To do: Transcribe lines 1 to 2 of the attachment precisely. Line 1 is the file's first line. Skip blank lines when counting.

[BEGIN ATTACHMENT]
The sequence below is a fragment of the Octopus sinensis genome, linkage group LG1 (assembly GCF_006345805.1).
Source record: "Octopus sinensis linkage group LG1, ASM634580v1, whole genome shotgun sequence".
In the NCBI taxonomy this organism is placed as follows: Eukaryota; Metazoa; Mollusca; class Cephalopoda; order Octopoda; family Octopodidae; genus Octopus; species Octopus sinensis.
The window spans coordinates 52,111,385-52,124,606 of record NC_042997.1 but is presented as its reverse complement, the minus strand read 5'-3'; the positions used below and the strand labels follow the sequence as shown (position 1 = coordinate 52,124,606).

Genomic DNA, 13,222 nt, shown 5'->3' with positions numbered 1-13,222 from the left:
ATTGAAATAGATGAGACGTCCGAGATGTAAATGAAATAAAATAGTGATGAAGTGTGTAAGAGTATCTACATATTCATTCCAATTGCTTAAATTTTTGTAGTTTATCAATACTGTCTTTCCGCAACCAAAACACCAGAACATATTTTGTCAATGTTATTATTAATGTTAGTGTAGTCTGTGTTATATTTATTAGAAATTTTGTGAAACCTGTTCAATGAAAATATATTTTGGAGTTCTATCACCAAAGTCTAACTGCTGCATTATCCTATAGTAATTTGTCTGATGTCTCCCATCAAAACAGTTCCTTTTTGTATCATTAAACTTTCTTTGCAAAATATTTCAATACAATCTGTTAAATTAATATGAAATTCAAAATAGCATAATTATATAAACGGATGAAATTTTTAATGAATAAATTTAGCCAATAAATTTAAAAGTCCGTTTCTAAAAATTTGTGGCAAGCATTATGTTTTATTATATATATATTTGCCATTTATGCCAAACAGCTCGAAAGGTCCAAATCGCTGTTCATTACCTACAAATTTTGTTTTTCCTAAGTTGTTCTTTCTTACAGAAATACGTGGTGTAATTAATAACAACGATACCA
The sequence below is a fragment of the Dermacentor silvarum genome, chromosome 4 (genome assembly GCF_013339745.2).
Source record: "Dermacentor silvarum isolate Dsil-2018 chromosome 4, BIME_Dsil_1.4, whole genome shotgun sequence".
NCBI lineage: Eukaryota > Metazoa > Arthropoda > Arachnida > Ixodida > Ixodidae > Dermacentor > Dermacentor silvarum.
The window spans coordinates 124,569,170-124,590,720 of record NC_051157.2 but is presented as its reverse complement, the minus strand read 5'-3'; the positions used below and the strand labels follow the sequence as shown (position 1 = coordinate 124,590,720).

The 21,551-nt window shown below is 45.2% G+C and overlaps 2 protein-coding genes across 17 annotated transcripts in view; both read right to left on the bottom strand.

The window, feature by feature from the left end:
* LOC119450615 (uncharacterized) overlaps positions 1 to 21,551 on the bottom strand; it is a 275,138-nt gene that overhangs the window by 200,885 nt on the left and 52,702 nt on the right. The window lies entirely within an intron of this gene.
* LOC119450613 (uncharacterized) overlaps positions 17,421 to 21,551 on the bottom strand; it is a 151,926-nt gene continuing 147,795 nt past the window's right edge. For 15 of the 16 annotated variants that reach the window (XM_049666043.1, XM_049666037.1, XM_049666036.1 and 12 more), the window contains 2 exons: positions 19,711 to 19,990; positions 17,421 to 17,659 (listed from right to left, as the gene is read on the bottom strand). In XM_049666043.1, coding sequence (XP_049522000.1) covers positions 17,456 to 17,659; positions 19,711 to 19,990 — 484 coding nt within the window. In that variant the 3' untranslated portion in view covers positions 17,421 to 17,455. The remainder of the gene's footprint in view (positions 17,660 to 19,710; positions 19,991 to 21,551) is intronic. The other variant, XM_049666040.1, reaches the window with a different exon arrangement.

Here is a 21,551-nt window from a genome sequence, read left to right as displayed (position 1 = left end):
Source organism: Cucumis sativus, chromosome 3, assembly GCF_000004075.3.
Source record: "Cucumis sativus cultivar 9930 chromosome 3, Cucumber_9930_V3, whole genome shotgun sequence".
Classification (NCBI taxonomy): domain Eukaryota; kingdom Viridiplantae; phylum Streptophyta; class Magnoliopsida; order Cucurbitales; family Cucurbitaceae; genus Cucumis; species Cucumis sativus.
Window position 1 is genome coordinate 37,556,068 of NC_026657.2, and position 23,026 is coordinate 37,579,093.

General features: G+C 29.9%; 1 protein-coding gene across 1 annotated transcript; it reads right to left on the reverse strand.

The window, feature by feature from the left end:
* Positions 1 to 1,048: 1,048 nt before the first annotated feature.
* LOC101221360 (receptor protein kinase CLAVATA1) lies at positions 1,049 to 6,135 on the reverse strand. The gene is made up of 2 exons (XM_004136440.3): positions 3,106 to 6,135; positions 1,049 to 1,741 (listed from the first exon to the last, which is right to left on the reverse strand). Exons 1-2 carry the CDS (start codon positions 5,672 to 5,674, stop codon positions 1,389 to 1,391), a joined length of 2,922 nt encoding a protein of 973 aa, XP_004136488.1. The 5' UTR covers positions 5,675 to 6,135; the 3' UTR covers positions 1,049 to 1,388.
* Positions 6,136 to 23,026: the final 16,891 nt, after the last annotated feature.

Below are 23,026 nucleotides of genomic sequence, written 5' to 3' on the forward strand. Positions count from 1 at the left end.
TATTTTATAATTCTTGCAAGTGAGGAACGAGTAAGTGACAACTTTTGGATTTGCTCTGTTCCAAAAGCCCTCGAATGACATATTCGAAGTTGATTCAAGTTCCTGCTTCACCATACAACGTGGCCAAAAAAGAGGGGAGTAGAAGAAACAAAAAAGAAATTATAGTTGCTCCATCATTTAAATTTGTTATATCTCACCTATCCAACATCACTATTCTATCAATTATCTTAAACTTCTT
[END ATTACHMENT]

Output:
The sequence below is a fragment of the Octopus sinensis genome, linkage group LG1 (assembly GCF_006345805.1).
Source record: "Octopus sinensis linkage group LG1, ASM634580v1, whole genome shotgun sequence".